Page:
Learn about 13 Best Scented Flowers that smell like lemon and orange. As citrus scents boost Serotonin (*a hormone that makes you happy), growing these fragrant plants can be rewarding.
Citrus scents are known to uplift mood and spirit. Also, they stimulate the nervous system, making you more alert, attentive, and happy. A study that supports this claim is here.
So having plants that bear lemon scented flowers or orange scented flowers in your garden or home is a great way to enhance your mood.
Check out our article on orange houseplants you can grow here
1. Lemon-Scented Geranium
Botanical Name: Pelargonium crispum
USDA Zones: 9-10
Native to South Africa, the foliage of this warm climate plant is also lemon scented just like the flowers. Although, the flowers are very mildly fragrant and showy than bedding geraniums. The leaves are fan-shaped and look attractive because of the crinkled edges. The plant has shrubby and hairy foliage and can reach a height of around 2 feet. It becomes a beautiful container plant, and those who live in a cool climate can grow this as an annual.
- The loamy and light soil is perfect.
- Place the plant where it receives at least 5 hours of direct sun. In a dry tropical region, protection from afternoon sun is essential.
- Provide a minimum spacing of 6 inches for adequate root growth.
2. Mock Orange
Botanical Name: Philadelphus coronarius
USDA Zones: 4-7
Mock orange is a small to medium size shrub that fits well in containers. The flowers are white with a refreshing orange-like smell and start to appear from summer. In the garden, it can also be used to provide a privacy screen or as a hedge plant.
- Growing mock orange is easy, it prefers growing in a sunny site.
- Soil that retains moisture must be avoided while planting the mock orange shrub as it doesn’t like wet feet.
- If you’re a container gardener, choose a medium to a large sized pot to plant it.
- We also added it in our list of best scented flowers, check it out here.
Also Read: Best Chocolate Scented Flowers
3. Gas Plant
Botanical Name: Dictamnus albus var purpureus
USDA Zones: 2-9
Also, known as burning bush shrub, it is not a common plant, and you’ll rarely come across it in the garden. This low maintenance perennial is slow to establish and almost takes three long years before it starts to flower. Foliage is bushy and forms the upright clusters of glossy green color, which are lemon scented. It bears showy, fragrant purplish flowers from early summer to the end of summer. It can grow between 40-100 cm high. An interesting thing you can try with it is igniting a matchstick below the spiky flower for a burst of methane gas.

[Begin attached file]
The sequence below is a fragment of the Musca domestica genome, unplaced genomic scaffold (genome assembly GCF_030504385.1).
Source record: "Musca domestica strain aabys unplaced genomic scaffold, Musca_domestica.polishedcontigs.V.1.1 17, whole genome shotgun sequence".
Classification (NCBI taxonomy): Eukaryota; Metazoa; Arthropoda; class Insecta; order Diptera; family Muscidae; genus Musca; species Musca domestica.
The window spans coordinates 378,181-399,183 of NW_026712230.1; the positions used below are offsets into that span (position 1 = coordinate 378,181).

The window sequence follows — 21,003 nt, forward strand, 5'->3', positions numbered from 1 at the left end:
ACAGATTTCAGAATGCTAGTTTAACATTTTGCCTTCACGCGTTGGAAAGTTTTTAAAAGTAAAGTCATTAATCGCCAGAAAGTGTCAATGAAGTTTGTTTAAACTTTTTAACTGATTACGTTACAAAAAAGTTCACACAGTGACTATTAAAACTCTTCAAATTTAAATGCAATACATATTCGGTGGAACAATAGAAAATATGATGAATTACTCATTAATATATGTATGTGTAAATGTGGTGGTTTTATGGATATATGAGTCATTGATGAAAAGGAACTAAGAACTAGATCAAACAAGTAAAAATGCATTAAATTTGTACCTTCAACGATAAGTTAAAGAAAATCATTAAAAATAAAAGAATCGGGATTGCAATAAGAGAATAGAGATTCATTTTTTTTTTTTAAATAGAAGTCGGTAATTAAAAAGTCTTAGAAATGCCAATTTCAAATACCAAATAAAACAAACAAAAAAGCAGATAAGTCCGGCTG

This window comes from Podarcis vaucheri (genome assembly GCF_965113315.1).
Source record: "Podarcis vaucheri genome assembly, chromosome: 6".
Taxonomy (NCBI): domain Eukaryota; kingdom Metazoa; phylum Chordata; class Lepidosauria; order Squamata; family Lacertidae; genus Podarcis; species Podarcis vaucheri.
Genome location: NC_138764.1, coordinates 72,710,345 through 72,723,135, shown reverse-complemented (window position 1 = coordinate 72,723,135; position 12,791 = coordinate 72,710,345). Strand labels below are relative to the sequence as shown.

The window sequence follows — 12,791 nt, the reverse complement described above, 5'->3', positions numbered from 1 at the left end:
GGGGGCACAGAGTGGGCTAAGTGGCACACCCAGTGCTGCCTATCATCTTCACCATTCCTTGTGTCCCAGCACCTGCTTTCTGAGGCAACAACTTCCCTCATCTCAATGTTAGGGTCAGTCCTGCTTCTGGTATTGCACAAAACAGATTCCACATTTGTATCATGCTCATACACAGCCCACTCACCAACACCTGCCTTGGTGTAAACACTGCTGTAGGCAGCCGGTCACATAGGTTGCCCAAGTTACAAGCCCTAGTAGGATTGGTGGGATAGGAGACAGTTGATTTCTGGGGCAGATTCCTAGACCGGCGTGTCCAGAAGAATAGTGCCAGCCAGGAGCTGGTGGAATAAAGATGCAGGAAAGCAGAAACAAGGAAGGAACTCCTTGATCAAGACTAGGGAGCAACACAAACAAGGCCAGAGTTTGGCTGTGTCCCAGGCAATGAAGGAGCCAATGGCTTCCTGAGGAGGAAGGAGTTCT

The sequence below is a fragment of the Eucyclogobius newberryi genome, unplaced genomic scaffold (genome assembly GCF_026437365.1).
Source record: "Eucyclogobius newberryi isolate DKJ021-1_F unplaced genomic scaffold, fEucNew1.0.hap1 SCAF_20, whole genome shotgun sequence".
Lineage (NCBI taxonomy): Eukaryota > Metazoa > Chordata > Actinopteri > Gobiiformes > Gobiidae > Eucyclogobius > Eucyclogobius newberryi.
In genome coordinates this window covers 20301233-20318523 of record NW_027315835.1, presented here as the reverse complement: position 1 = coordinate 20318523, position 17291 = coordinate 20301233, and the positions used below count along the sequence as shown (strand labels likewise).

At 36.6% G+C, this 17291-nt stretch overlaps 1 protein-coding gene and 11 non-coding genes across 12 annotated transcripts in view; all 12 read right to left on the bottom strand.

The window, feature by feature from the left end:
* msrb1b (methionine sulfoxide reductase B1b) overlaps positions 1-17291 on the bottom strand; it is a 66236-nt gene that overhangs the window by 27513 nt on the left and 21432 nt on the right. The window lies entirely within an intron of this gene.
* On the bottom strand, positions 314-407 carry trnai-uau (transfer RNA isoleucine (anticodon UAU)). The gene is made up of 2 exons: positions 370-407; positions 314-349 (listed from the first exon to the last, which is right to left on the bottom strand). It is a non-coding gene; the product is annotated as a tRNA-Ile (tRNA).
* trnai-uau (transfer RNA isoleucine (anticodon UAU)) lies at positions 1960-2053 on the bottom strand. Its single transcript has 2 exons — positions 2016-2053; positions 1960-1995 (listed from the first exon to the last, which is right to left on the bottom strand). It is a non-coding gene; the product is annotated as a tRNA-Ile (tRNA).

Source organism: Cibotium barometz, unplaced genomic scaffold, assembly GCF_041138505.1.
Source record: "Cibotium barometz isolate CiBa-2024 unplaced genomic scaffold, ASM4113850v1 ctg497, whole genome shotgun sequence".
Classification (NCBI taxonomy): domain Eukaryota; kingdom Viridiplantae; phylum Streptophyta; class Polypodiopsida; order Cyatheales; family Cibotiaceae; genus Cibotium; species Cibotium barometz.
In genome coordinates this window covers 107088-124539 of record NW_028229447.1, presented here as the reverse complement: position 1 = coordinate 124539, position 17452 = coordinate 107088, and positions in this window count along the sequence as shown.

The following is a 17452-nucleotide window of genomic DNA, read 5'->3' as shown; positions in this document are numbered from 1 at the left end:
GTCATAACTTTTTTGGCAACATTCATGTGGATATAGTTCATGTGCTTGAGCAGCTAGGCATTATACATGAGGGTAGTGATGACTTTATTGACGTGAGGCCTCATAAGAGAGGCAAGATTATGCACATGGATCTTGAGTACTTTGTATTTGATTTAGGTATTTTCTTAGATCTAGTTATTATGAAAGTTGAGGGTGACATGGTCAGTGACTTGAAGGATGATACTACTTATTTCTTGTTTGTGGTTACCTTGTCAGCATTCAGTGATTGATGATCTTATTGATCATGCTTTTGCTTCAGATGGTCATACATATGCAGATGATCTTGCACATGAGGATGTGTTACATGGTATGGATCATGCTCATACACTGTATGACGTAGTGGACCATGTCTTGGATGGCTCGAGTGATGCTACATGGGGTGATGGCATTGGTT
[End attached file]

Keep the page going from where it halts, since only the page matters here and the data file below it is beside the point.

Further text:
- Get an old plant from a nursery so that you don’t have to wait long for flowers.
- It does well in full sun and partial shade.
- A little alkaline soil that is well-draining and rich in organic matter and does not become soggy is optimum.
- This plant is drought tolerant, water it moderately, and avoid overwatering.
- Due to its long taproot, do not move or divide the gas plant once it is established.
4. Orange Jessamine or Jesamine
Botanical Name: Murraya paniculata
USDA Zones: 9-11
This flowering shrub deserves the number one spot when it comes to best scented flowers that smell like lemon or orange. It is native to tropical parts of the Indian subcontinent and China, where it blooms heavily, year round. Grow this shrub in a container if you’re living in a cool climate to enjoy the warm scent!
- Growing orange jessamine shrub in a pot is easy.
- Place the shrub in sunniest site possible.
- Change the pot when it outgrows the existing container.
- Avoid overwatering and water moderately.
Also Read: how to keep flowers blooming
Botanical Name: Geranium x cantabrigiense
USDA Zones: 4-8
Bikovo is very common in Croatia. A hybrid of Geranium dalmaticum and Geranium macrorrhizum, it does not require much maintenance. The flowers appear from spring to summer and exhibit beautiful shade of white with a flush of pink at the center. The low spreading foliage gets a delightful shade of red in the fall. Both foliage and flowers have almost lemony fragrance.
- Plant it in a full sun or partial shade. It can tolerate full shade but doesn’t bloom prolifically.
- In hot climates, grow this plant as an annual.
- Plant it in the well-draining soil.
- Removing flowered stems and dead leaves regularly promotes the production.
6. Rose ‘Angel Face’
Botanical Name: Rosa angel face
USDA Zones: 5-10
Angel Face Rose is a hybrid floribunda rose that stands out well among the thousands of other hybrid rose varieties. Its stunning lavender colored flowers produce a strong and sweet fruity fragrance with notes of lemon. The blooms are bigger and fuller with around 30 petals per bloom.
- Growing it is similar to all the rose plants.
- Like other rose plants, it also requires basking in the full sun for around 6-8 hours.
- Add a layer of mulch to the soil, so it remains moist and cool.
- Take good care when the plant is young, once established, it will not stop blooming from spring to end of fall.